The Cat Act 2011 requires the identification, registration and sterilisation of domestic cats, and gives local governments the power to administer and enforce the legislation.
The legislation will take full effect from 1 November 2013 and provide for better management of the unwanted impacts of cats on the community and the environment, as well as encourage responsible cat ownership.
From 1 November 2012, some provisions of the Act will commence to allow local governments to prepare to administer and enforce the legislation.
From 1 November 2013, the full Cat Act 2011 takes effect and will require all cats that have reached six months of age to be:
- Sterilised; and
- Registered with the relevant local government. Cats will be required to wear a collar and registration tag to ensure that owned cats can be easily identified and returned to their owner.
What do the new laws mean for you and your feline friend?
The legislation requires that a person who chooses to breed cats must apply to their local government for a permit.
When a cat is sold, the seller must ensure the cat is microchipped and sterilised prior to transfer. If the cat cannot be sterilised due to its young age, a voucher must be issued to the new owner.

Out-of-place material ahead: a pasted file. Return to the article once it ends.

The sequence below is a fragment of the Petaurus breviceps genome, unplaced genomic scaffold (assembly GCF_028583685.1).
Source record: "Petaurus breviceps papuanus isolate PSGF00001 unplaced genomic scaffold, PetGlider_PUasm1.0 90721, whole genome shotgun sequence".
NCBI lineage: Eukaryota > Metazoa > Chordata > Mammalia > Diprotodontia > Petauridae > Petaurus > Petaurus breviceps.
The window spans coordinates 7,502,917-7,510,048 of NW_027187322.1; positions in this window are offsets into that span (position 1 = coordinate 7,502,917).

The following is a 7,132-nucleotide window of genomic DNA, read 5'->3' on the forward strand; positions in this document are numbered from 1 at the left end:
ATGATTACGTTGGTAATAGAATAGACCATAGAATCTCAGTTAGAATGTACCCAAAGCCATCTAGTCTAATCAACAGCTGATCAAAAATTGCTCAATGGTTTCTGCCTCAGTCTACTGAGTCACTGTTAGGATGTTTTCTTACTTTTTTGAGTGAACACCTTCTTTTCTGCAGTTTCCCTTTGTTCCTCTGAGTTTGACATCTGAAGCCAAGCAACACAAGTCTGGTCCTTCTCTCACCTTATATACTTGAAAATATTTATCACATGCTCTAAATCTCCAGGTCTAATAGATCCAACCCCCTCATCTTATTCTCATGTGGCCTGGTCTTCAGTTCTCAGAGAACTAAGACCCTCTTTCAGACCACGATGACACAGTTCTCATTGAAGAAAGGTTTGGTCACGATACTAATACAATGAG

Limits on cat numbers
The legislation does not limit the number of cats that can be owned. This will fall to local governments who may choose to introduce a local law.
If a local government introduces a local law limiting cat numbers, it will not apply to cats currently owned. However an owner will not be able to replace a cat if it is sold, given away or dies, until they are down to the required number.
Responsible cat ownership checklist
Even though the laws do not commence until November 2013, as a responsible pet owner you are still encouraged to:
- Keep your cat confined to your property, especially at night.
- Ensure your cat is easily identifiable with a collar and a name tag.
- Microchip your cat.
- Sterilise your cat.
- Vaccinate your cat.